• http://linuxworld.com/community/ Don Marti

    Don’t forget the more common approach taken by, for example, companies that hold MPEG-related patents. The normal approach is actually to let people know what the patent portfolio is, so that those who want to license the patents, or figure out how to interoperate with the patents from open source software, can do so (see fluendo.com for how to make patented codecs work in open source media apps).

    The current Microsoft approach goes beyond what other patent holders typically do in two ways: first, threatening customers; and second, licensing “intellectual property safety” instead of a patent portfolio.

  • http://tieguy.org/blog/ Luis Villa

    Well said, Tim. I might add that this is a big business opportunity for Microsoft, if it actually wanted to compete. Sales of Exchange on a Linux server backend, or Office on a Linux client, would easily exceed their meager licensing revenue. They have the choice to do that sort of thing- we’re not forcing them to isolate themselves.

  • http://www.techliberation.com/ Tim Lee

    Don, wouldn’t licensing a patent portfolio be a violation of the GPL? I know you can offer a proprietary MP3 player that runs on Linux, but if you had a GPLed MP3 player, wouldn’t the GPL preclude the kind of per-copy license that patent holders most often demand?

  • http://linuxworld.com/community/ Don Marti

    Don’t forget the more common approach taken by, for example, companies that hold MPEG-related patents. The normal approach is actually to let people know what the patent portfolio is, so that those who want to license the patents, or figure out how to interoperate with the patents from open source software, can do so (see fluendo.com for how to make patented codecs work in open source media apps).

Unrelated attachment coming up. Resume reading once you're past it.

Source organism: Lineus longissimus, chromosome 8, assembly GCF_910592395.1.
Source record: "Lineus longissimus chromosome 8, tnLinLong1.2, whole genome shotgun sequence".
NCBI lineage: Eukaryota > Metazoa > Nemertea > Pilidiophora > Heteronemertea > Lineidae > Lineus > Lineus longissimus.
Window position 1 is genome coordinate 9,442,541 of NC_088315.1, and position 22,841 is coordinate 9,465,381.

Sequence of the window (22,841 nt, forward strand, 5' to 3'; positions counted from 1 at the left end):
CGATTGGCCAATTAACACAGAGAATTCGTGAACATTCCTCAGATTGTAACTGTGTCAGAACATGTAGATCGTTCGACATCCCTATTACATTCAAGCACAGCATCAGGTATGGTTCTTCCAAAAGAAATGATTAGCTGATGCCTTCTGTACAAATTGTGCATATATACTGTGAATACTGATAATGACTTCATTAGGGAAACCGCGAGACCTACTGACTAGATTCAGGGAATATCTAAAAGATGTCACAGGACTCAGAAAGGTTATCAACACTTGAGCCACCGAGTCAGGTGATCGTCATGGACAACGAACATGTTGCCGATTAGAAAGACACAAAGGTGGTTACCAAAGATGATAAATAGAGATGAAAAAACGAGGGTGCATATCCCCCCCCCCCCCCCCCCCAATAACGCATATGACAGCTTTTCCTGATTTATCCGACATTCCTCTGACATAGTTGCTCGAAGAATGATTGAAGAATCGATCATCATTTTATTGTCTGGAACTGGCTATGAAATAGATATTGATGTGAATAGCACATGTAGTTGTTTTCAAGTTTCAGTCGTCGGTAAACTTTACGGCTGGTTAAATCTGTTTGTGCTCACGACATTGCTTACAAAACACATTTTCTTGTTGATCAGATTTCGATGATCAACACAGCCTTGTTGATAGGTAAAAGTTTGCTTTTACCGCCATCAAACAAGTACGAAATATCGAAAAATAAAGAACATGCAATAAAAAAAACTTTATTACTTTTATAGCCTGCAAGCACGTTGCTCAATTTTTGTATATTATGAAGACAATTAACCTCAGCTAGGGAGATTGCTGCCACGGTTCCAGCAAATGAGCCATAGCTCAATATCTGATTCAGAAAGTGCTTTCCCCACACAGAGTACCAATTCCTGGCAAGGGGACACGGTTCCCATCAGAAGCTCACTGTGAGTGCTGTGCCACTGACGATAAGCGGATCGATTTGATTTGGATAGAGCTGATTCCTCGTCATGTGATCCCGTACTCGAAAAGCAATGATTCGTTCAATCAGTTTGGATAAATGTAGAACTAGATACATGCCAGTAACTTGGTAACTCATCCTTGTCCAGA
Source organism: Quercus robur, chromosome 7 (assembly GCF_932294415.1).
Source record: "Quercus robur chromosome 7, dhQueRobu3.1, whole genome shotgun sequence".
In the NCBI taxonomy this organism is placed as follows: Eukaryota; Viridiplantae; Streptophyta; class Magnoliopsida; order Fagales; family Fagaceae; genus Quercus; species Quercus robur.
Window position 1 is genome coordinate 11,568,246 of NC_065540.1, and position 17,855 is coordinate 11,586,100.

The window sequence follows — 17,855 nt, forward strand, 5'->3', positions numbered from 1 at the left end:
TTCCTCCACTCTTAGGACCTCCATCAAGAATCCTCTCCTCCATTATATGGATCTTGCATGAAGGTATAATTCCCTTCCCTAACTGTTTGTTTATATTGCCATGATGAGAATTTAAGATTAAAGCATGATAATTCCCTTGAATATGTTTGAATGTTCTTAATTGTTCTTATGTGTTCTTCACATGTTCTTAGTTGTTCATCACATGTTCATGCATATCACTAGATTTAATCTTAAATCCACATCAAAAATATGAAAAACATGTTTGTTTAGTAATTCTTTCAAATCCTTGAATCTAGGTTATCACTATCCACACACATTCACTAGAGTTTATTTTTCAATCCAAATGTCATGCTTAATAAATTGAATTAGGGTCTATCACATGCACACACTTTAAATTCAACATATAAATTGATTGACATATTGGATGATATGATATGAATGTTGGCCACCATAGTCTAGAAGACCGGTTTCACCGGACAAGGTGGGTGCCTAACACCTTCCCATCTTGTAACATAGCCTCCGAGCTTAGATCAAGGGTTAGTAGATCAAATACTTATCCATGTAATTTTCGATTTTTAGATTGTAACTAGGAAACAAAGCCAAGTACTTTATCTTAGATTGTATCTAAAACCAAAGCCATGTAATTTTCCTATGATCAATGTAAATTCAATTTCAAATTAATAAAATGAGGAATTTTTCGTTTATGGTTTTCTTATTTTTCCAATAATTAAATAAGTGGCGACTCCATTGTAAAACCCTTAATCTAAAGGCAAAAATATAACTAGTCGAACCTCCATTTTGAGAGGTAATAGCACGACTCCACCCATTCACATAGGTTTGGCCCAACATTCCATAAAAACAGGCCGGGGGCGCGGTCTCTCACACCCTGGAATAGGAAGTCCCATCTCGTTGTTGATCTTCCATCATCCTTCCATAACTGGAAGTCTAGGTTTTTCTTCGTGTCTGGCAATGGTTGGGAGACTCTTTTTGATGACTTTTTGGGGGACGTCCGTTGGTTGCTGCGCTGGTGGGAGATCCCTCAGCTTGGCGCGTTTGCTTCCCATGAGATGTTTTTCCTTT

The current Microsoft approach goes beyond what other patent holders typically do in two ways: first, threatening customers; and second, licensing “intellectual property safety” instead of a patent portfolio.

  • http://tieguy.org/blog/ Luis Villa

    Well said, Tim. I might add that this is a big business opportunity for Microsoft, if it actually wanted to compete. Sales of Exchange on a Linux server backend, or Office on a Linux client, would easily exceed their meager licensing revenue. They have the choice to do that sort of thing- we’re not forcing them to isolate themselves.

  • http://www.techliberation.com/ Tim Lee

    Don, wouldn’t licensing a patent portfolio be a violation of the GPL? I know you can offer a proprietary MP3 player that runs on Linux, but if you had a GPLed MP3 player, wouldn’t the GPL preclude the kind of per-copy license that patent holders most often demand?

  • http://linuxworld.com/community/ Don Marti

    Tim, look at the Gstreamer/Fluendo interface. The patented stuff is broken out into plugins and the framework is LGPL. Some applications that use Gstreamer are GPL.

    Open source developers tend to be good at working out the necessary interfaces to integrate with the patented stuff. Another good example: the “Personal Security Manager” for Mozilla, before the RSA patent expired.

  • http://linuxworld.com/community/ Don Marti

    Tim, look at the Gstreamer/Fluendo interface. The patented stuff is broken out into plugins and the framework is LGPL. Some applications that use Gstreamer are GPL.

    Open source developers tend to be good at working out the necessary interfaces to integrate with the patented stuff. Another good example: the “Personal Security Manager” for Mozilla, before the RSA patent expired.

  • http://tieguy.org/blog/ Luis Villa